The variable time (180 days) affected the content of the NDF. This could be due to the competition that occurs between the same clumps, which results in plants with extensive internodes and more thickened stems, and with a strong component of supporting tissues (Costa et al., 2006; De Almeida- Rego et al., 2003). On the contrary, Jiménez et al. (2010) found differences in the NDF content of Brachiaria humidicola with the lowest frequency.

Acid detergent fiber

For the acid detergent fiber (ADF) variable, differences were observed (p < 0.05) due to harvest time and the height x time interaction. The cutting time of 180 days and the heights of 0.15 and 0.30 m showed differences with respect to the cutting time of 90 days (table 2).

As expected, acid detergent fiber (ADF) increased with the longest time (180 days). In general, in the highest precipitation period, the increase in light intensity and temperature, associated with the availability of humidity, favored the rapid increase in metabolic activity, which reduced the assimilates and the cellular content of metabolites. Therefore, photosynthesis products are converted into structural tissues such as cellulose, hemicellulose, and lignin, which leads to a reduction in the content of CP and in vitro digestibility of DM (Carvalho & Pires, 2008; Van Soest, 1994; Ramírez, 2007).

For their part, Patiño et al. (2018) pointed out that the ADF content increased linearly (p = 0.04) as a function of the increase in cutting height.


Finally, for the digestibility variable, significant differences are observed (p < 0.05) for the time variable and the interaction of height x time, so the highest value was obtained at the cutting time of 90 days with heights of 0.15 and 0.30 m. For the 90 x 15 combination, there was a value of 68.6 %, and for the 90 x 30 combination, the digestibility reached 69.7 % (table 2).

The digestibility values observed in this work are similar to those reported in the literature (Juárez et al., 2009; Milera et al., 2017; Patiño et al., 2018; Ramírez, 2007).

At the beginning of the vegetative stage, protein and organic matter digestibility from tropical grasses are generally high. Santos et al. (2011) mentioned that the quality and productivity of the pastures are influenced by environmental factors (temperature, light, and humidity), in addition to the intrinsic properties of each plant.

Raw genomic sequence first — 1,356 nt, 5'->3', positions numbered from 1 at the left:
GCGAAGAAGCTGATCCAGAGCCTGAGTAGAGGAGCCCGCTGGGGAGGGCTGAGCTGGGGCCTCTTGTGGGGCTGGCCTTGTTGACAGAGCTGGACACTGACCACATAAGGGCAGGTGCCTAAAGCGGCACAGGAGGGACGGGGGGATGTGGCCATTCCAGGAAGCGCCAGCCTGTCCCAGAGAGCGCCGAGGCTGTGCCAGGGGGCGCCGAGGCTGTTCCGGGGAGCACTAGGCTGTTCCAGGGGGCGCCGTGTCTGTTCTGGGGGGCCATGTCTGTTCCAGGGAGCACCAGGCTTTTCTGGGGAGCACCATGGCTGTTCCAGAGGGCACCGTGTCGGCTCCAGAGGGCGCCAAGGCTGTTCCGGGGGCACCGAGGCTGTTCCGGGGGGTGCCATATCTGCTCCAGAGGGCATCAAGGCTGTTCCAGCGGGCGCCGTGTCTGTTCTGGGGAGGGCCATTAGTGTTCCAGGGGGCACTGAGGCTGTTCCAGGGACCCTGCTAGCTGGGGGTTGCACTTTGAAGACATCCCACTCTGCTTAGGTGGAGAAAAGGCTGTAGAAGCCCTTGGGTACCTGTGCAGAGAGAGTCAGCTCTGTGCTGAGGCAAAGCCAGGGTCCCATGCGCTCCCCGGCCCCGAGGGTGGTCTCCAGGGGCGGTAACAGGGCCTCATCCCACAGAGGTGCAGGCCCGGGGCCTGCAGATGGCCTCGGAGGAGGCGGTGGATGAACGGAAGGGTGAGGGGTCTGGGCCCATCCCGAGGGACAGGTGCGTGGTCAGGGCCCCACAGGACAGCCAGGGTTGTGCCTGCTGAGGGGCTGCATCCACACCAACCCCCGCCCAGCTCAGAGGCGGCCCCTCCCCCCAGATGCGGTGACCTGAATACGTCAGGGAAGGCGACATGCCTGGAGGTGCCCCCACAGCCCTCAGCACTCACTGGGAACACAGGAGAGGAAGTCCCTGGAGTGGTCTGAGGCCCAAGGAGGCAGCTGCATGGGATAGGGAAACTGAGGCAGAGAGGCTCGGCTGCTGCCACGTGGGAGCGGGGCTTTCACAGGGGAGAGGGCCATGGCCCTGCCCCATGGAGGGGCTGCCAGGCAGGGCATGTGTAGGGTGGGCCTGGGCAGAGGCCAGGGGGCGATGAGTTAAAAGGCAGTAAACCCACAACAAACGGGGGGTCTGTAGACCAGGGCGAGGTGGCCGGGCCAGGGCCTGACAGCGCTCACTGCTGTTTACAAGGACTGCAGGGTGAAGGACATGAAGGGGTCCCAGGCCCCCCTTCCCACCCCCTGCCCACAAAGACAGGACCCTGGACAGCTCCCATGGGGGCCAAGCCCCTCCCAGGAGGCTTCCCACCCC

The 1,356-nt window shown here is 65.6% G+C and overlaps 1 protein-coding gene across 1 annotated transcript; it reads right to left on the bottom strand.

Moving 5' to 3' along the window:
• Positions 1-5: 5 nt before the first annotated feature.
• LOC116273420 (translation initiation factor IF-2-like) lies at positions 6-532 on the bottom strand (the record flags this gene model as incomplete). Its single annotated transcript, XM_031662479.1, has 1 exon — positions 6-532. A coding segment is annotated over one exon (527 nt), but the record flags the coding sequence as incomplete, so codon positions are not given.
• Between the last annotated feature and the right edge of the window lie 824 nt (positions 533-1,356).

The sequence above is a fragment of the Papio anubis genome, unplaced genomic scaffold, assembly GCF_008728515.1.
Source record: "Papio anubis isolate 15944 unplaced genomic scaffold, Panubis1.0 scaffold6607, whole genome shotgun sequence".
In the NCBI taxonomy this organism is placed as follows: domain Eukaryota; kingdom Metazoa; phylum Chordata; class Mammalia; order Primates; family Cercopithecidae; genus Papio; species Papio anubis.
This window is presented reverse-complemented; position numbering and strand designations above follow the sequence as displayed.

Among the quality components of forage, digestibility is a very valuable indicator. Likewise, the protein and fiber contents also reveal the nutritional value of the pasture, since, when the former is higher and the latter is lower, the quality will be higher.


It can be concluded that under the conditions in which the current work was carried out, the highest crude protein content was obtained with the cutting frequency of 30 days. Similarly, neutral detergent fiber and acid detergent fiber increased with the longest time and height of the pasture. Finally, the highest digestibility was observed at the cutting time of 90 days and with both cutting heights.


The authors thank Instituto Nacional de Tecnología Agropecuaria, Estación Experimental Agropecuaria Corrientes, in Corrientes, Argentina.


All authors made significant contributions to the document, agree with its publication, and declare that there are no conflicts of interest in this study.


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Author notes

* Corresponding author: Universidad Autónoma de Tamaulipas. Facultad de Ingeniería y Ciencias. Matamoros SN, Zona Centro Ciudad Victoria, C.P. 87000. Tamaulipas, Mexico.

Additional information

Subject editor: Claudia Janeth Ariza Nieto (Corporación Colombiana de Investigación Agropecuaria [AGROSAVIA])

How to cite this article: Schnellmann, L. P., Verdoljak, J.J.O., Bernardis, A., Martínez-González, J. C., Castillo-Rodríguez, S. P., & Limas-Martínez, A. G. (2020). Cutting frequency and height on the quality of Megathyrsus maximus (cv. Gatton panic). Ciencia y Tecnología Agropecuaria, 21(3), e1402.

Cómo citar
ISO 690-2
Ciencia y Tecnología Agropecuaria
Cutting frequency and height on the quality of Megathyrsus maximus (cv. Gatton panic)
issn: 0122-8706 - 2500-5308
DOI: 449963354018
Vol: 21
Numero: 3
Año: 2020
Corporación Colombiana de Investigación Agropecuaria

Leandro Pablo Schnellmann

Instituto Nacional de Tecnología Agropecuaria, Argentina

Juan José Oscar Verdoljak

Instituto Nacional de Tecnología Agropecuaria, Argentina

Aldo Bernardis

Universidad Nacional del Nordeste, Argentina

Juan Carlos Martínez-González *

Universidad Autónoma de Tamaulipas, México

Sonia Patricia Castillo-Rodríguez

Universidad Autónoma de Tamaulipas, México

Andrés Gilberto Limas-Martínez

Universidad Autónoma de Tamaulipas, México